Welcome to the Gallery

Imagine is set in the Suffolk village of Long Melford.
This is an attempt to record the daily trials, tribulation and pleasure of running an art gallery.

Thursday, 13 January 2011

So much of the time running a gallery is spent doing the many things that are of no interest to me, no matter how important they are.
Things like accounts, advertising, writing letters, ordering packaging,
etc,etc,etc., the list seems endless.
I don't suppose that it is any different for people who run shops of any kind.
But at times I do wonder how I got into this situation, at times it feels like working in an office, and I am really not an office sort of person.
After all I should be talking to artists, or at the very least talking about them and their work.
So it has been good to be distracted for a few days working on the logistics of a future exhibition.
'Maureen Minchin'
That's the name of the exhibition and the artist, or more to the point the potter.
No! That's incorrect, she is an artist potter.
And it is strange to think that Suffolk's most famous potter lives in Scotland.

Many years ago in a different lifetime I was a potter and I couldn't imagine a day when I wouldn't be making or dreaming about pots.
But life and politics had different plans for me and the time came when I hated pottery and everything connected with it and it was only through Irene's urging that I kept my old wheels
and a kiln or two, plus my box of tools.
Then one day [as they say] I saw in a gallery window a pot that I fell in love with,
and purchased.
[But that is a tale for another day or a tale for later this year].

I understood that I could like pots again if I put history behind me.
So, I did come to admire pots and potters again [not politics] and started to take pleasure from
seeing good pots by good potters, but I was never tempted to purchase again.
I felt that I had seen it all before.
Then one day I found a pot that was unlike any I had ever seen before,
this was by Maureen Minchin.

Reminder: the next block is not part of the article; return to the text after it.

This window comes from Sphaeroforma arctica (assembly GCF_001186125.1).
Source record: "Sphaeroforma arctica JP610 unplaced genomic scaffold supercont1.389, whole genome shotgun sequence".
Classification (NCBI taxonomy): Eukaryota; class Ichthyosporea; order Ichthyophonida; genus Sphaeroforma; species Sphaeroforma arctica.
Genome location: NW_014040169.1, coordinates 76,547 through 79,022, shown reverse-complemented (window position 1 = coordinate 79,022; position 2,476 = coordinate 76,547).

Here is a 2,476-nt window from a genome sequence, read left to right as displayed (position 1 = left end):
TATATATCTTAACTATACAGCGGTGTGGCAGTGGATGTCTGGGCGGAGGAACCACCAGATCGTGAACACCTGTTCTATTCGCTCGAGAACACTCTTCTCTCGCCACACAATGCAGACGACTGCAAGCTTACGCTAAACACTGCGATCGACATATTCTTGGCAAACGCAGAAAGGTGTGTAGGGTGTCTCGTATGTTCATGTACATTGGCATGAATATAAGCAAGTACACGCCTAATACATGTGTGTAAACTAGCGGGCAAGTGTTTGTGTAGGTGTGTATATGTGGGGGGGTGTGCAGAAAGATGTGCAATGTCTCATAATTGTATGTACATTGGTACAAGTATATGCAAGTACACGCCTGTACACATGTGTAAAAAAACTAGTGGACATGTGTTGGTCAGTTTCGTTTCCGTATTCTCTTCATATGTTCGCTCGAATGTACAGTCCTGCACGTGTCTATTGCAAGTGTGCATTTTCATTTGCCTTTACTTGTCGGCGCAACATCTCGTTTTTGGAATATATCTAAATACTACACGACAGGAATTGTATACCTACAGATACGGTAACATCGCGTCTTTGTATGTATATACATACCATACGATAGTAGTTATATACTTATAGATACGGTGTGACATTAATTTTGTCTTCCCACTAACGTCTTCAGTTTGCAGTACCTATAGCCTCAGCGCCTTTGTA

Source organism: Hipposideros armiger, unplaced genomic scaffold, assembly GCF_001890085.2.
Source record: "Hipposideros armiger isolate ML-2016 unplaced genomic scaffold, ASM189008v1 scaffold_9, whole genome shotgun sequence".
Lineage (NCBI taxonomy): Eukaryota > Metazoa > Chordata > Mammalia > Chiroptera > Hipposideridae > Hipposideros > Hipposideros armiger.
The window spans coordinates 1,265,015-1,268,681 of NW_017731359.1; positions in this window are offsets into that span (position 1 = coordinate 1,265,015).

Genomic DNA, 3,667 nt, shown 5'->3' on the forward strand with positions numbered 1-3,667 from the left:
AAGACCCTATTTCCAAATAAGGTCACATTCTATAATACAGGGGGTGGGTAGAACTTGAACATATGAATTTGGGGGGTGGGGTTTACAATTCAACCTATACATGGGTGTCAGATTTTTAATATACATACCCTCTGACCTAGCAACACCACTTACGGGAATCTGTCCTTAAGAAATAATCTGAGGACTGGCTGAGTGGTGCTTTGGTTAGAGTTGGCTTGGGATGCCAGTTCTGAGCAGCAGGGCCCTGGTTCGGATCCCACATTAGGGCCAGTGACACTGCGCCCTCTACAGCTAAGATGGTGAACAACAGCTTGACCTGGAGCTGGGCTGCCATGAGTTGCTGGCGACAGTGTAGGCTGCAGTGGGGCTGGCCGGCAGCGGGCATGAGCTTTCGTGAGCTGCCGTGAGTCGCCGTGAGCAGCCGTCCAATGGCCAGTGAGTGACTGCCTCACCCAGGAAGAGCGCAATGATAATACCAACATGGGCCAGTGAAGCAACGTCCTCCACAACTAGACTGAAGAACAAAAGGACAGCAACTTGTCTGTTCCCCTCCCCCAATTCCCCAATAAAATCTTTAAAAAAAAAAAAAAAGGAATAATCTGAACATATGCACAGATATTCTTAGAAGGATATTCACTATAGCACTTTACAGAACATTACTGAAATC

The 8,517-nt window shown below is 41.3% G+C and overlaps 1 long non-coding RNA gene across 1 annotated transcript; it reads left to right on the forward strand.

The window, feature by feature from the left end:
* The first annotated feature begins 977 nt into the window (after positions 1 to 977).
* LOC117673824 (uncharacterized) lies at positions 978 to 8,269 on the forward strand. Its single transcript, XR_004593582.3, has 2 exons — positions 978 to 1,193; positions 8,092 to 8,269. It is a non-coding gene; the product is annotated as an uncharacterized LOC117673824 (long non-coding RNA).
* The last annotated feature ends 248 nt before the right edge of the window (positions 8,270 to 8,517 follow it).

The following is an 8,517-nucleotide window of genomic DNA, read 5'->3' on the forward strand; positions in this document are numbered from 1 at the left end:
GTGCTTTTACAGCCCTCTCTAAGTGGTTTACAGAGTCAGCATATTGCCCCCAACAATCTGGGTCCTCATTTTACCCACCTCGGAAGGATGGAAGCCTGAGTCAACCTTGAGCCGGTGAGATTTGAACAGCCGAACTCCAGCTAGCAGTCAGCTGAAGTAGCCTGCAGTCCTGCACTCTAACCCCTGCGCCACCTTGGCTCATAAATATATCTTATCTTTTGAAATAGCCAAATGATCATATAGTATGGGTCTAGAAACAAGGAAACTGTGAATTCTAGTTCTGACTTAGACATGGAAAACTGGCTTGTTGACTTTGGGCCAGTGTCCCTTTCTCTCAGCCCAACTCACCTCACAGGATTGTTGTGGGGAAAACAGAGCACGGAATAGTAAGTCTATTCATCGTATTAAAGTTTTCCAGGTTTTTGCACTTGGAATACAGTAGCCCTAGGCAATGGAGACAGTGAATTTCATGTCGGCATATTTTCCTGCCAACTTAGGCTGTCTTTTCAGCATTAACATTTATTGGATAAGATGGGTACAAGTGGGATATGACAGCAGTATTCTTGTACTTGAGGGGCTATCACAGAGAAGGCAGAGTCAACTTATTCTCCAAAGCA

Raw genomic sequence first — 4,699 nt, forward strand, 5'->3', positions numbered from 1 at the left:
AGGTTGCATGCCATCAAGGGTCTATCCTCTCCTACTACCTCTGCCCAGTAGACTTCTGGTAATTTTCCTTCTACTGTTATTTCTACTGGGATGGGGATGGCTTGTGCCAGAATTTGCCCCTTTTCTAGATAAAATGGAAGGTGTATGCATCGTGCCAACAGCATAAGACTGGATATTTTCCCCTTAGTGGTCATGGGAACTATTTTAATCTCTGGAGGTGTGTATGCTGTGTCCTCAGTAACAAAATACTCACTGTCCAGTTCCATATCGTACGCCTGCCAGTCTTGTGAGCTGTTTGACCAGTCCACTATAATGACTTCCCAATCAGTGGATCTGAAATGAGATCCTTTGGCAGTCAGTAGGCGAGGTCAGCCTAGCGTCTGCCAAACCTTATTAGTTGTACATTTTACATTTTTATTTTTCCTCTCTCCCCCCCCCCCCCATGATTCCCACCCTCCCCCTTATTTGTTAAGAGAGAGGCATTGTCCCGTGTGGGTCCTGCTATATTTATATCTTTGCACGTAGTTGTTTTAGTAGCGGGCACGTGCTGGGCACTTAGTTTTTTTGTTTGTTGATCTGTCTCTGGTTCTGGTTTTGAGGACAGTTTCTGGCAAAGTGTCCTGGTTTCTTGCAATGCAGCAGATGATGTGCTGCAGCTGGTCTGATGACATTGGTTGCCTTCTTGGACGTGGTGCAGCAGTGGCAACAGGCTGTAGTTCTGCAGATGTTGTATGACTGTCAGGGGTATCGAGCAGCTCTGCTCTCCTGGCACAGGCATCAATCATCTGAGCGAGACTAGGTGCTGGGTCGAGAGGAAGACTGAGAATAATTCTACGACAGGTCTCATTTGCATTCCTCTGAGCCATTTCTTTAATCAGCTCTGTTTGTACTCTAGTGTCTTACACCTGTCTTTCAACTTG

It wasn't like anything I had ever liked or collected, but I loved it and had to have it.
I couldn't afford it but I loved it.
I have it at home now, because Irene and the kids bought it for my Christmas present.

That's how my love affair of Maureen's work started, and the day we decided to open the gallery she was the first person I contacted.
But she couldn't let me have any pots at that time, as she was very ill plus her own life had taken different directions.
But we kept in touch and eventually she brought me some.
We have had many over the years since, but never a complete exhibition.

It is strange to think that she is probably the best known and most collected potter in East Anglia but she lives in a very remote spot on the west coast of Scotland.
I suppose it's not that hard to understand, as she used to be a Suffolk potter until the day she followed her heart and dreams and moved to the Highlands
[taking her Gypsy caravan with her].

Now she lives in a spot so remote it takes half a day to get to the town.
She is as remote as remote can be.
The view from her small cottage is across the Atlantic, interrupted only by the mountains on
the Islands of Rhum, Eigg and Skye.
It is a location you would dream of living at [well I do].
But as she told me one winter evening "you wouldn't want to live here today, there is a gale from the sea and the roof is moving".
But I still dream of it.

Living in such a remote spot has done nothing to diminish interest in her work, in fact it has increased. She is now as popular in Scotland as she was in East Anglia.